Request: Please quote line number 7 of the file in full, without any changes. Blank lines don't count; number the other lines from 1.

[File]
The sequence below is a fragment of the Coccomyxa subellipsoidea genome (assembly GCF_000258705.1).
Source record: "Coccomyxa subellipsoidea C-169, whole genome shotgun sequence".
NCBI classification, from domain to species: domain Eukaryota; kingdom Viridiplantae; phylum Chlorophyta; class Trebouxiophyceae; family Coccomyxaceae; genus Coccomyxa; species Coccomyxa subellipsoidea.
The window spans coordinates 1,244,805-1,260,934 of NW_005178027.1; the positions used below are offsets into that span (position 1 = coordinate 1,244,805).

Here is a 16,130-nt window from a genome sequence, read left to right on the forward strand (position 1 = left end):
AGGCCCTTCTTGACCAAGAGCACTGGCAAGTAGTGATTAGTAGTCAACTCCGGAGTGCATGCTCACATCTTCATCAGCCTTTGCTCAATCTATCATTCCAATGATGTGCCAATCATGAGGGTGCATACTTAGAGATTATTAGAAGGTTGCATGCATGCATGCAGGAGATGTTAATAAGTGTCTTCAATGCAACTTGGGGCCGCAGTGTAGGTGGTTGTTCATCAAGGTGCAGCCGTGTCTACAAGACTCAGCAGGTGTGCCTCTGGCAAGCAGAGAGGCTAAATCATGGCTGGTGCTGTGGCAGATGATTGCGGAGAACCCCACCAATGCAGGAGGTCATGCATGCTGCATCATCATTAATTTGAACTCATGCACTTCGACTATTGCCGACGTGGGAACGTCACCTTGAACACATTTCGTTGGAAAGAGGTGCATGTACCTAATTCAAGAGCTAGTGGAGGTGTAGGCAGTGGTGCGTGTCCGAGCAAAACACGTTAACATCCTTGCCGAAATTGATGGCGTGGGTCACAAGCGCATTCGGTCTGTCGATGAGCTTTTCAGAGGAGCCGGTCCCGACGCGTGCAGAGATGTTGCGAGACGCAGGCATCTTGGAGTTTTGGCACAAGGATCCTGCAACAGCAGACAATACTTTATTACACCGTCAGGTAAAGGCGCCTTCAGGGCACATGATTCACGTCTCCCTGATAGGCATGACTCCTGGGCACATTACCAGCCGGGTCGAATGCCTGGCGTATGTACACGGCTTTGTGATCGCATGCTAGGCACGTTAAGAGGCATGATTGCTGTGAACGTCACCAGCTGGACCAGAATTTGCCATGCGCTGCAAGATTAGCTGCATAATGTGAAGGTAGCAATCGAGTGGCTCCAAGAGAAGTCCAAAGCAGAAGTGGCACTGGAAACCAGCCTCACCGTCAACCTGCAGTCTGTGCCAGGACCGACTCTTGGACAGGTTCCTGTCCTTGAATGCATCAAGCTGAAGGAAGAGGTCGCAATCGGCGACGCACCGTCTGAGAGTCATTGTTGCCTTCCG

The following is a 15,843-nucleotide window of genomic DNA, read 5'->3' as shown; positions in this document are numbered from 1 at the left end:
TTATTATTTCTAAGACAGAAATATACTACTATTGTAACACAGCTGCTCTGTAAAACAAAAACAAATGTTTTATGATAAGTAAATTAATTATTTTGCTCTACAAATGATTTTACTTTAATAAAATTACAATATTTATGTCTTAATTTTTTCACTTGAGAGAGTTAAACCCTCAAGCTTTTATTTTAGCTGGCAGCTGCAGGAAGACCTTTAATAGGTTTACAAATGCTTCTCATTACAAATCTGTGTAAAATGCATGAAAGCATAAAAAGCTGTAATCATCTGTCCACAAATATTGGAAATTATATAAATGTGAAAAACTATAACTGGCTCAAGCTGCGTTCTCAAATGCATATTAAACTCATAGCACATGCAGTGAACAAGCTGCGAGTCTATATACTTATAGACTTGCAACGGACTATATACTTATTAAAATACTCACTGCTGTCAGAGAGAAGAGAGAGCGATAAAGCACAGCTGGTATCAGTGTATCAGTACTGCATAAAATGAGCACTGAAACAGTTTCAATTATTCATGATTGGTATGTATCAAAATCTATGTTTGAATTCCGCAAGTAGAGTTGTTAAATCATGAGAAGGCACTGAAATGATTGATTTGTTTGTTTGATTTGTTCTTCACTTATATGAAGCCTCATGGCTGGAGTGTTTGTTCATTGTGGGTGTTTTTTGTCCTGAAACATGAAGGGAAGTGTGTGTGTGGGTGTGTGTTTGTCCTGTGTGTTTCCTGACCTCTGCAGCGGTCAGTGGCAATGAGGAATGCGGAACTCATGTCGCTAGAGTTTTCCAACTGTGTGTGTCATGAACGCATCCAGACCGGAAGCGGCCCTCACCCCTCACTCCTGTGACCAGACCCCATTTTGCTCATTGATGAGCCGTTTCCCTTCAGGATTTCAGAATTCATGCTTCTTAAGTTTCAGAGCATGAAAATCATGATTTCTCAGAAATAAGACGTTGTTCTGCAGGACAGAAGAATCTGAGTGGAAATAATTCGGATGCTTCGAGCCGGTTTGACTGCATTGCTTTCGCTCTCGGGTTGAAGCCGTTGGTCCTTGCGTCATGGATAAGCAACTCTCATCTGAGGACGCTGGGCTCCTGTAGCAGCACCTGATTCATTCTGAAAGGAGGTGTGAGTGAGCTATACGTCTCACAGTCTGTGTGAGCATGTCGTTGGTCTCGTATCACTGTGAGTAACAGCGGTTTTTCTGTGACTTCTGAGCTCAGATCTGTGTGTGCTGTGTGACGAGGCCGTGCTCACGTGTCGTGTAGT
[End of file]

The following is a 15,843-nucleotide window of genomic DNA, read 5'->3' as shown; positions in this document are numbered from 1 at the left end: